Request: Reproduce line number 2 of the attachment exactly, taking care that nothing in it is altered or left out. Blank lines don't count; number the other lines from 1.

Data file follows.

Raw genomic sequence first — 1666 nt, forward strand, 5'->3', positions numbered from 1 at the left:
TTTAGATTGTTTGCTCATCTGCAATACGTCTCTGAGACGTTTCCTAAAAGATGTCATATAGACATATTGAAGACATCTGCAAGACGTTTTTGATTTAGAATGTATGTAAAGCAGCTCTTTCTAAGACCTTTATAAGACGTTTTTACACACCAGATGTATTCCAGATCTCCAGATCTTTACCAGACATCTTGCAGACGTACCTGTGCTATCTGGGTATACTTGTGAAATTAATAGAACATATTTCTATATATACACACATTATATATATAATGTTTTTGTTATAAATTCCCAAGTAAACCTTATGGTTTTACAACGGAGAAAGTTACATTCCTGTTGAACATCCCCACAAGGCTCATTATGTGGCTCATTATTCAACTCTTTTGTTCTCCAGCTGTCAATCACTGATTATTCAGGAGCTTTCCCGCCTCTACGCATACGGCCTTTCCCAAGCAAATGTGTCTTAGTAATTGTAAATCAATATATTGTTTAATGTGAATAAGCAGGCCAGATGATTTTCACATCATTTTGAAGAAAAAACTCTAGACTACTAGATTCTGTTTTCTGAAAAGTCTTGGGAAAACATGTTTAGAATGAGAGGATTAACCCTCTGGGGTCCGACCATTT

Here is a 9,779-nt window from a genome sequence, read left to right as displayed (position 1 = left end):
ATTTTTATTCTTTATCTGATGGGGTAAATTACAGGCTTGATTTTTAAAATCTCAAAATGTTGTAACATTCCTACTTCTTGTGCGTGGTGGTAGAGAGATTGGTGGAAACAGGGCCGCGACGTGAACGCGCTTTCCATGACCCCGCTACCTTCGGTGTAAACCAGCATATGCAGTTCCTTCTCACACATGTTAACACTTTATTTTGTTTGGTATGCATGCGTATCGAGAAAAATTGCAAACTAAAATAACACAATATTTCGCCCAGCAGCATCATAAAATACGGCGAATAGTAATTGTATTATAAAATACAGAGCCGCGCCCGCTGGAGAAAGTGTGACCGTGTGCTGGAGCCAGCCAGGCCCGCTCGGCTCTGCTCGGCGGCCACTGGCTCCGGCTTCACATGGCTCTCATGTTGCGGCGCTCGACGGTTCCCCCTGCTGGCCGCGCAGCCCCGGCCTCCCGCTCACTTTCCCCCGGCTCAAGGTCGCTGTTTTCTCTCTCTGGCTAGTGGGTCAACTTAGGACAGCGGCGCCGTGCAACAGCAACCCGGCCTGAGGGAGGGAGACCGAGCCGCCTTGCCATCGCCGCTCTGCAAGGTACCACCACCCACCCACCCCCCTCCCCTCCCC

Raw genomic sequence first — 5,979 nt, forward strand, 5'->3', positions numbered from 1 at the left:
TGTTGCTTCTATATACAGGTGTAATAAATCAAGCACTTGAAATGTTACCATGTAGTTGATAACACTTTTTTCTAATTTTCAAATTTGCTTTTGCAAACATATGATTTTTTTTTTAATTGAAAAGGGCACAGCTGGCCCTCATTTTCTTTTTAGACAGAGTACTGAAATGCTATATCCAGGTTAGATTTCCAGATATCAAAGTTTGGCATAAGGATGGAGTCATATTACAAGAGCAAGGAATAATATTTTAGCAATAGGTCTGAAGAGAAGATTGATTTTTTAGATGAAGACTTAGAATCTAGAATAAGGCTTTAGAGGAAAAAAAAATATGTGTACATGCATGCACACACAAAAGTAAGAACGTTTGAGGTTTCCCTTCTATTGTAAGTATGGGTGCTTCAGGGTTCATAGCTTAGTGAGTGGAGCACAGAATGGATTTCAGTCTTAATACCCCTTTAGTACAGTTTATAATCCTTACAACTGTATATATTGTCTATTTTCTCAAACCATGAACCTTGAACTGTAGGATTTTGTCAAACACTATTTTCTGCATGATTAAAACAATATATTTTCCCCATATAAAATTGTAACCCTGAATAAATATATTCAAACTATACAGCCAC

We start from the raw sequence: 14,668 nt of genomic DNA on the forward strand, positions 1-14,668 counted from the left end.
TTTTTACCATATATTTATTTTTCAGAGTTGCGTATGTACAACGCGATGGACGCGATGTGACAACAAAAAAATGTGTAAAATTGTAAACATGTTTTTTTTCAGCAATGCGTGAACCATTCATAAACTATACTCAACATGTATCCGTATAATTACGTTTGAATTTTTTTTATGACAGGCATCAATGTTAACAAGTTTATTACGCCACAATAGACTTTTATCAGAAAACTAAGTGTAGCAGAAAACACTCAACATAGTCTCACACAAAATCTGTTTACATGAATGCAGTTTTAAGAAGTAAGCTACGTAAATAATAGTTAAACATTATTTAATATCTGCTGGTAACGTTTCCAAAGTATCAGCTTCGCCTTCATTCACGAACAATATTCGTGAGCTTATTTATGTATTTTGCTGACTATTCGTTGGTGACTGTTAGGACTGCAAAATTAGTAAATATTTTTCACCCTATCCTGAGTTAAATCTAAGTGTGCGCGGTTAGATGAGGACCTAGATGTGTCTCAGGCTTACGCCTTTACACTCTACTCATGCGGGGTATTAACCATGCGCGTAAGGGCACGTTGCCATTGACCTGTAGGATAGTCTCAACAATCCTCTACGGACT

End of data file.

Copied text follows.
TTTAGATTGTTTGCTCATCTGCAATACGTCTCTGAGACGTTTCCTAAAAGATGTCATATAGACATATTGAAGACATCTGCAAGACGTTTTTGATTTAGAATGTATGTAAAGCAGCTCTTTCTAAGACCTTTATAAGACGTTTTTACACACCAGATGTATTCCAGATCTCCAGATCTTTACCAGACATCTTGCAGACGTACCTGTGCTATCTGGGTATACTTGTGAAATTAATAGAACATATTTCTATATATACACACATTATATATATAATGTTTTTGTTATAAATTCCCAAGTAAACCTTATGGTTTTACAACGGAGAAAGTTACATTCCTGTTGAACATCCCCACAAGGCTCATTATGTGGCTCATTATTCAACTCTTTTGTTCTCCAGCTGTCAATCACTGATTATTCAGGAGCTTTCCCGCCTCTACGCATACGGCCTTTCCCAAGCAAATGTGTCTTAGTAATTGTAAATCAATATATTGTTTAATGTGAATAAGCAGGCCAGATGATTTTCACATCATTTTGAAGAAAAAACTCTAGACTACTAGATTCTGTTTTCTGAAAAGTCTTGGGAAAACATGTTTAGAATGAGAGGATTAACCCTCTGGGGTCCGACCATTT